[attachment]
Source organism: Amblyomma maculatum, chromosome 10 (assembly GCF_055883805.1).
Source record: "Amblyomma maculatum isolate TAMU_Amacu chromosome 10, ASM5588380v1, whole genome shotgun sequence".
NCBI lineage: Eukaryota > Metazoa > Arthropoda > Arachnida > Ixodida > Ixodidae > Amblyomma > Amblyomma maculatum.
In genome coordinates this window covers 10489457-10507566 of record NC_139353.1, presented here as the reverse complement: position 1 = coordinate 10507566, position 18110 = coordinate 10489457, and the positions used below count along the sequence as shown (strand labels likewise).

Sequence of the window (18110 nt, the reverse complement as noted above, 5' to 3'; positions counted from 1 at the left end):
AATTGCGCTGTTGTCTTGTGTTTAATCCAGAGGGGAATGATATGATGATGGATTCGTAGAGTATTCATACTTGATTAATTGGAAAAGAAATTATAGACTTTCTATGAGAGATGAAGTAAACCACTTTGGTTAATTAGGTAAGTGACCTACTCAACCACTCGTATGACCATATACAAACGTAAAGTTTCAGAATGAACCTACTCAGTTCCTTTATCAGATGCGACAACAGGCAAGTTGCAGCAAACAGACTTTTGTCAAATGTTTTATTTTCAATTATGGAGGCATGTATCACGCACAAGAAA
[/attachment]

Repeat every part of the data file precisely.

Source organism: Amblyomma maculatum, chromosome 10 (assembly GCF_055883805.1).
Source record: "Amblyomma maculatum isolate TAMU_Amacu chromosome 10, ASM5588380v1, whole genome shotgun sequence".
NCBI lineage: Eukaryota > Metazoa > Arthropoda > Arachnida > Ixodida > Ixodidae > Amblyomma > Amblyomma maculatum.
In genome coordinates this window covers 10489457-10507566 of record NC_139353.1, presented here as the reverse complement: position 1 = coordinate 10507566, position 18110 = coordinate 10489457, and the positions used below count along the sequence as shown (strand labels likewise).

Sequence of the window (18110 nt, the reverse complement as noted above, 5' to 3'; positions counted from 1 at the left end):
AATTGCGCTGTTGTCTTGTGTTTAATCCAGAGGGGAATGATATGATGATGGATTCGTAGAGTATTCATACTTGATTAATTGGAAAAGAAATTATAGACTTTCTATGAGAGATGAAGTAAACCACTTTGGTTAATTAGGTAAGTGACCTACTCAACCACTCGTATGACCATATACAAACGTAAAGTTTCAGAATGAACCTACTCAGTTCCTTTATCAGATGCGACAACAGGCAAGTTGCAGCAAACAGACTTTTGTCAAATGTTTTATTTTCAATTATGGAGGCATGTATCACGCACAAGAAA